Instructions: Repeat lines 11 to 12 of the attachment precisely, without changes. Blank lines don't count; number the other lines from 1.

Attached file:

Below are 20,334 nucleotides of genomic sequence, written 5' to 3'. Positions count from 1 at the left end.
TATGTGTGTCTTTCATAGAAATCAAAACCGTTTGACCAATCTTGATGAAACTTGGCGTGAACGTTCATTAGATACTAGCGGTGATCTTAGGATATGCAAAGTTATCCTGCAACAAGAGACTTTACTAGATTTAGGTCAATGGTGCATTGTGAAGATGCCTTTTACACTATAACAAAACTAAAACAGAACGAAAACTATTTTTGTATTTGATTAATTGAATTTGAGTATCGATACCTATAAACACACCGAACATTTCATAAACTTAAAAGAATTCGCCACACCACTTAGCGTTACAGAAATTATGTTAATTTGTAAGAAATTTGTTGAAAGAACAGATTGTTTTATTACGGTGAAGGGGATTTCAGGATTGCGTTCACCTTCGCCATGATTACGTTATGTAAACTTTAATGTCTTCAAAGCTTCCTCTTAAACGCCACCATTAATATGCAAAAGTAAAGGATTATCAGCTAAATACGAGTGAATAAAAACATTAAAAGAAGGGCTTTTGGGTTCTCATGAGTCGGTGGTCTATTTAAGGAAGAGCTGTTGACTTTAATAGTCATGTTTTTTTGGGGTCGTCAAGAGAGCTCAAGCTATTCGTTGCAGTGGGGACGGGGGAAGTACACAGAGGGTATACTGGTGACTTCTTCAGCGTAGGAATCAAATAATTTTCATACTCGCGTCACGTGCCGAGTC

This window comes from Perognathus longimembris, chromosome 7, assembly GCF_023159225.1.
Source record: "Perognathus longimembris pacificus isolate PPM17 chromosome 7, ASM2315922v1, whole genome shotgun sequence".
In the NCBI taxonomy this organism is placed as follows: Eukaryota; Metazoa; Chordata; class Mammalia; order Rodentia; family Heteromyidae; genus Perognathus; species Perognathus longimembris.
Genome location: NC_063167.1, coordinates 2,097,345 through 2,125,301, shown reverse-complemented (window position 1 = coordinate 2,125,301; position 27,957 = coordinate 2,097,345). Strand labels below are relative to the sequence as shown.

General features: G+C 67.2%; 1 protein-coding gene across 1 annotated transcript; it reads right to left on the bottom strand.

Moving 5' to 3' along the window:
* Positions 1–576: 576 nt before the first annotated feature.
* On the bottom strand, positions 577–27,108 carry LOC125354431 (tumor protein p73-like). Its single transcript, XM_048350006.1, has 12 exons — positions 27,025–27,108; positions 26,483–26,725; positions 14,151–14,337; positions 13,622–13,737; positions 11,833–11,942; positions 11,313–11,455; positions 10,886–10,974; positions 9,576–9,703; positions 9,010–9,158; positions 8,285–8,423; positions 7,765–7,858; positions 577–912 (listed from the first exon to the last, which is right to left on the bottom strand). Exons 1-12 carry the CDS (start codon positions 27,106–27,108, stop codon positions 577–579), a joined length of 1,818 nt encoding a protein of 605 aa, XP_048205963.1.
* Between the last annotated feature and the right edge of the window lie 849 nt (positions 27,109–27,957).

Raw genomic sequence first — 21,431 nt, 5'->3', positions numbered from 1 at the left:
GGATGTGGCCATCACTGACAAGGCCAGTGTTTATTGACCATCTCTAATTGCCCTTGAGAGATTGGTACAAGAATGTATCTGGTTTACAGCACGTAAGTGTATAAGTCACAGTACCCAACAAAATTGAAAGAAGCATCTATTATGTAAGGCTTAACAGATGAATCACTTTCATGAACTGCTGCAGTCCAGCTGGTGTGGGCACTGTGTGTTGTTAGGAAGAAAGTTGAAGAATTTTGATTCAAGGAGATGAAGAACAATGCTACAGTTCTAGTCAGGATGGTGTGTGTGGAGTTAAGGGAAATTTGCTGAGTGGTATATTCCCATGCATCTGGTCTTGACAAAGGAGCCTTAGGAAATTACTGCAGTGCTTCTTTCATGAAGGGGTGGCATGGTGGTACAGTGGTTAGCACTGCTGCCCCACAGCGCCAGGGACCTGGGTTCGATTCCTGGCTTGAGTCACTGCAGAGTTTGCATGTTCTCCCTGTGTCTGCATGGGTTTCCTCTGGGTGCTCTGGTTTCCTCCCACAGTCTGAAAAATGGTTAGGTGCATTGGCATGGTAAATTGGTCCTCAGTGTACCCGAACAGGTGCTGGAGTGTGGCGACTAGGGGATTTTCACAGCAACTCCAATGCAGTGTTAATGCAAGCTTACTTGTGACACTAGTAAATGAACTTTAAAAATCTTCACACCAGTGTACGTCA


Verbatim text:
* Between the last annotated feature and the right edge of the window lie 849 nt (positions 27,109–27,957).

Raw genomic sequence first — 21,431 nt, 5'->3', positions numbered from 1 at the left: